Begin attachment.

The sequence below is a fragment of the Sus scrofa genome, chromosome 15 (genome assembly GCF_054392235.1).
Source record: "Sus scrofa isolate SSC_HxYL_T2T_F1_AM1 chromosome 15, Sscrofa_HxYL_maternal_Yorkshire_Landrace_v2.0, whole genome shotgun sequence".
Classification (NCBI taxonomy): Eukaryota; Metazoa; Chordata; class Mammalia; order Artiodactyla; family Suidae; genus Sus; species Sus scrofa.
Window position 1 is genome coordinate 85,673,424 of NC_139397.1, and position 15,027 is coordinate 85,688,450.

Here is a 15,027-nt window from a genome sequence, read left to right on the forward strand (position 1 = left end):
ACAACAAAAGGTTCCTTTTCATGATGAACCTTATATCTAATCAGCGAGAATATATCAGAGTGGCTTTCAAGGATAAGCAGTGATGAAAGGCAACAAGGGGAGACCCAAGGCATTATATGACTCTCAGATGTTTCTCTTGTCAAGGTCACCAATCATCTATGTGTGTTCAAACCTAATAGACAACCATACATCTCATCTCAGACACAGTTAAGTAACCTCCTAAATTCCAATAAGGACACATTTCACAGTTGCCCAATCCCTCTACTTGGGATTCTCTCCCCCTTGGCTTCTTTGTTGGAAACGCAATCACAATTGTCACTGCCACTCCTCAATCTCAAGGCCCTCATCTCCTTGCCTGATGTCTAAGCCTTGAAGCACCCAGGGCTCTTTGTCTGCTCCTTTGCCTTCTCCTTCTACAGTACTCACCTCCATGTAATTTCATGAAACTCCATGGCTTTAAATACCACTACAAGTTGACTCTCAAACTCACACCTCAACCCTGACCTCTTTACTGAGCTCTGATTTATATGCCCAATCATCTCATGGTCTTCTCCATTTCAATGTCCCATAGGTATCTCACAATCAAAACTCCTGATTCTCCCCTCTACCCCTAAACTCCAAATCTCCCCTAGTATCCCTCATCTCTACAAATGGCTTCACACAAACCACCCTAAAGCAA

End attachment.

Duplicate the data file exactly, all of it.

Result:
The sequence below is a fragment of the Sus scrofa genome, chromosome 15 (genome assembly GCF_054392235.1).
Source record: "Sus scrofa isolate SSC_HxYL_T2T_F1_AM1 chromosome 15, Sscrofa_HxYL_maternal_Yorkshire_Landrace_v2.0, whole genome shotgun sequence".
Classification (NCBI taxonomy): Eukaryota; Metazoa; Chordata; class Mammalia; order Artiodactyla; family Suidae; genus Sus; species Sus scrofa.
Window position 1 is genome coordinate 85,673,424 of NC_139397.1, and position 15,027 is coordinate 85,688,450.

Here is a 15,027-nt window from a genome sequence, read left to right on the forward strand (position 1 = left end):
ACAACAAAAGGTTCCTTTTCATGATGAACCTTATATCTAATCAGCGAGAATATATCAGAGTGGCTTTCAAGGATAAGCAGTGATGAAAGGCAACAAGGGGAGACCCAAGGCATTATATGACTCTCAGATGTTTCTCTTGTCAAGGTCACCAATCATCTATGTGTGTTCAAACCTAATAGACAACCATACATCTCATCTCAGACACAGTTAAGTAACCTCCTAAATTCCAATAAGGACACATTTCACAGTTGCCCAATCCCTCTACTTGGGATTCTCTCCCCCTTGGCTTCTTTGTTGGAAACGCAATCACAATTGTCACTGCCACTCCTCAATCTCAAGGCCCTCATCTCCTTGCCTGATGTCTAAGCCTTGAAGCACCCAGGGCTCTTTGTCTGCTCCTTTGCCTTCTCCTTCTACAGTACTCACCTCCATGTAATTTCATGAAACTCCATGGCTTTAAATACCACTACAAGTTGACTCTCAAACTCACACCTCAACCCTGACCTCTTTACTGAGCTCTGATTTATATGCCCAATCATCTCATGGTCTTCTCCATTTCAATGTCCCATAGGTATCTCACAATCAAAACTCCTGATTCTCCCCTCTACCCCTAAACTCCAAATCTCCCCTAGTATCCCTCATCTCTACAAATGGCTTCACACAAACCACCCTAAAGCAA